You’ll need written proof of the gambling winnings and evidence that they’re in your bank account.
If your winnings were in cash, you may struggle as it’s much harder to trace the origins of cash.
Overseas savings -
Most lenders will be hesitant to accept overseas deposits because it can be tricky to trace the origins of the funds, which makes it hard for them to meet anti-money laundering obligations.
Some lenders will be more flexible, however. You’ll need to show proof of funds with recent bank statements.
Unsecured borrowing -
Using credit cards and personal loans to fund your deposit is usually a red flag for lenders.
A small minority may consider you, but it will come down to your individual circumstances.
Lenders will require proof of the loan contract and a copy of your bank statement showing the funds in your account.
While you can’t use cryptocurrency as a deposit, you can, in some cases, use the profits from it to fund your deposit.
Many lenders will reject you outright if you’re going down this route but there are a handful who’ll consider your application.
You’ll need verifiable proof of the acquisition and sale of the cryptocurrency to stand a chance of being accepted.
If your deposit is coming from a non-standard source, it’s best to talk to a specialist broker who can advise which lenders will consider your application and which are more likely to reject you.
How a broker can help you
Whatever size deposit you have, a broker will be able to save you time and money as well as guide you through the application process.
They’ll be able to help you gather the right paperwork for evidencing your deposit which will avoid any delays to your application.
But crucially they’ll also be able to match you with the best lender for your circumstances, saving you money and time on wasted applications.
If, for example, your deposit is coming from a non-standard source, they’ll be able to tell you which lenders to approach and which to avoid.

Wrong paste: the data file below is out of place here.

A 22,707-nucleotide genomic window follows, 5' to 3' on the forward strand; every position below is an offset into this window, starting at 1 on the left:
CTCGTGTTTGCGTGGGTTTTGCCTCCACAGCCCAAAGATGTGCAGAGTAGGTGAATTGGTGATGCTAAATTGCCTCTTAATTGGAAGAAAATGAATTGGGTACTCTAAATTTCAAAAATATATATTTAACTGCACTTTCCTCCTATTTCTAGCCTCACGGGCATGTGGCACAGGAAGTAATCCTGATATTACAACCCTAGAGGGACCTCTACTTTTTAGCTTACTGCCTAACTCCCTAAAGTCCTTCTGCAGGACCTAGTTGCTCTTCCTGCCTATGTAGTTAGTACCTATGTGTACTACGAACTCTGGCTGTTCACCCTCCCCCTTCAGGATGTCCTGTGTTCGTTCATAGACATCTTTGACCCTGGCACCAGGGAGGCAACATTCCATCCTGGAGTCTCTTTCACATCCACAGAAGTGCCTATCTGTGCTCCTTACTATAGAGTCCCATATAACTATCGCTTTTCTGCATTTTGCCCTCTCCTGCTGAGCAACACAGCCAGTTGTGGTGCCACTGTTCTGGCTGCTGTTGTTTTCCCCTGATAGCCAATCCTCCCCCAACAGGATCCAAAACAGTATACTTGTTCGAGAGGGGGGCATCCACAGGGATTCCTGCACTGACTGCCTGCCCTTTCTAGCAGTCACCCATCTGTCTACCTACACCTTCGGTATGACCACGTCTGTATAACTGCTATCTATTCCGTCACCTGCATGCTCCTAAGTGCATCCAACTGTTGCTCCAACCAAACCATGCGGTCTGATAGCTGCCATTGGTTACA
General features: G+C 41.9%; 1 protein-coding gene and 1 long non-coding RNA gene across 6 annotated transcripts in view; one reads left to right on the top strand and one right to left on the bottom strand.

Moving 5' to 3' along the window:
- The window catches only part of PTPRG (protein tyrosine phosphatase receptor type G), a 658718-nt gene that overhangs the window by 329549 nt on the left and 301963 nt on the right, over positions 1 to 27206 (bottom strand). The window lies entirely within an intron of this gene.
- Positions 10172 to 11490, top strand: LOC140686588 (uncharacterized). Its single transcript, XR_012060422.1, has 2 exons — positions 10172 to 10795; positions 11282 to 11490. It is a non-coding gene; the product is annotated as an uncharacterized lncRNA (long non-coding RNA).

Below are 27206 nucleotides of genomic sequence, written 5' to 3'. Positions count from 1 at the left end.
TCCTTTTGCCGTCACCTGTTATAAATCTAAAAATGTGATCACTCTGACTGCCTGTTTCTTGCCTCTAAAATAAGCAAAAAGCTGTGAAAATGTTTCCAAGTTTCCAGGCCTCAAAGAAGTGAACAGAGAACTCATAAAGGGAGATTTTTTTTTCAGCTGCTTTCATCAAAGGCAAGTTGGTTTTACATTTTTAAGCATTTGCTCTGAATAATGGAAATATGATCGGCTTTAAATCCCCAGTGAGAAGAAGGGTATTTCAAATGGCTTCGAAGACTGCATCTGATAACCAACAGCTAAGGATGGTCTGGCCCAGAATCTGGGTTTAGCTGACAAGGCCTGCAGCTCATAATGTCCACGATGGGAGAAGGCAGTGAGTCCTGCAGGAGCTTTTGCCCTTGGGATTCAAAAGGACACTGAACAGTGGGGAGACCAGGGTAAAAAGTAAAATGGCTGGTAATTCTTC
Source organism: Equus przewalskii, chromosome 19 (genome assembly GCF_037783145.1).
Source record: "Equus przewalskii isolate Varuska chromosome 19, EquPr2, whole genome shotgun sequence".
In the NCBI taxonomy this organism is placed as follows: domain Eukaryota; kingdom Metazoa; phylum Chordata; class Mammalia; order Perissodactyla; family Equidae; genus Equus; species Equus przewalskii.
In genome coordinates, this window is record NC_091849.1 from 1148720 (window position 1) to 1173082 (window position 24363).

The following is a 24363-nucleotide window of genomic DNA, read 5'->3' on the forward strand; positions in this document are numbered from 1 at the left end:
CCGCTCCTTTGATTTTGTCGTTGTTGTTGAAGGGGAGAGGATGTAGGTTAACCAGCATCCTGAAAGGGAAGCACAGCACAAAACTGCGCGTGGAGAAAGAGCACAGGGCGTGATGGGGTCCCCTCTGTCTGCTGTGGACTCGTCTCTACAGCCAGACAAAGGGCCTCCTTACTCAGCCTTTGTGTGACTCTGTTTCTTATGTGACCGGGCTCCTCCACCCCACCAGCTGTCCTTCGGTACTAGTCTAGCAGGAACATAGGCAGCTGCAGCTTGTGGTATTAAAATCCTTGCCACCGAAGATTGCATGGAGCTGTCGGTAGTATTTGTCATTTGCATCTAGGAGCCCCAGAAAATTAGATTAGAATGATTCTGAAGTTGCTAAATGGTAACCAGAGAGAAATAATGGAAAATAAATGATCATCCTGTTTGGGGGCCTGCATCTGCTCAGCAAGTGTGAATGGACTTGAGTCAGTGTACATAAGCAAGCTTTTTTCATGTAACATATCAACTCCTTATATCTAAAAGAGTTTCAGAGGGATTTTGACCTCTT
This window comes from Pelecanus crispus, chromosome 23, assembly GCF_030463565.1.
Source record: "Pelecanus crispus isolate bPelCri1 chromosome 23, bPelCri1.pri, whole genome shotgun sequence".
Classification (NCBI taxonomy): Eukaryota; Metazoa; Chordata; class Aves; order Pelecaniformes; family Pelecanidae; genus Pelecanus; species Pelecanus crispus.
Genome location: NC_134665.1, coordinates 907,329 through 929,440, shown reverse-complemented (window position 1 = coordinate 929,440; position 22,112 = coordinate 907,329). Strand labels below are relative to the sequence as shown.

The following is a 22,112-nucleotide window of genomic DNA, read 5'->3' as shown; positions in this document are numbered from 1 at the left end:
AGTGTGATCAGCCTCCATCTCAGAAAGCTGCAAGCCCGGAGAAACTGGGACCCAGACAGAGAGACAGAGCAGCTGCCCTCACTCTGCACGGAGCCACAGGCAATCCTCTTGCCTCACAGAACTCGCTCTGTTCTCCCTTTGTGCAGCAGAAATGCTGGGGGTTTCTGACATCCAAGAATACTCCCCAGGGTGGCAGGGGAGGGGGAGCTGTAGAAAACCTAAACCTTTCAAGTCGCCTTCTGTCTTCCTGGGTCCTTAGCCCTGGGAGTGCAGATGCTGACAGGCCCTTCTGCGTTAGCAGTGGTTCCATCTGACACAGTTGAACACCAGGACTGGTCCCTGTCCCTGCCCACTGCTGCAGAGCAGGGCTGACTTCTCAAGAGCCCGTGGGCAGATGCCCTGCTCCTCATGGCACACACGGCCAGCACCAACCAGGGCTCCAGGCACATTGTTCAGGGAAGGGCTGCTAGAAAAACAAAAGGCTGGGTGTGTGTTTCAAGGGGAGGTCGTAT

Or if your deposit is on the small side, they’ll know which lenders are most likely to accept you and which will reject you straightaway.
A broker will also be able to negotiate bespoke deals on your behalf thanks to their close relationships with lenders.
They also get access to exclusive deals, can give you tailored advice and be on hand throughout the deal to make sure any issues are dealt with swiftly.
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Mortgage types and deposit requirements
The amount you’ll need to put down as a deposit will depend on a range of factors such as the lender’s affordability criteria, your credit score and the price of the property. The type of property you’re buying will also make a difference.
Here’s a summary of the deposit requirements for the most common mortgage types:
Most lenders will require a deposit of at least 10% for a standard repayment mortgage. That’s not to say you can’t get a mortgage with a smaller deposit. In fact, it’s possible to get a mortgage with a deposit of just 5%.
But if you have a larger deposit, you’ll get access to better deals and increase your chances of having your application approved.
If you’re considering an interest-only mortgage, you’ll probably have to put down a bigger lump sum. Most lenders will request a minimum 25% deposit although some will only require 20% and a few will allow just 15%.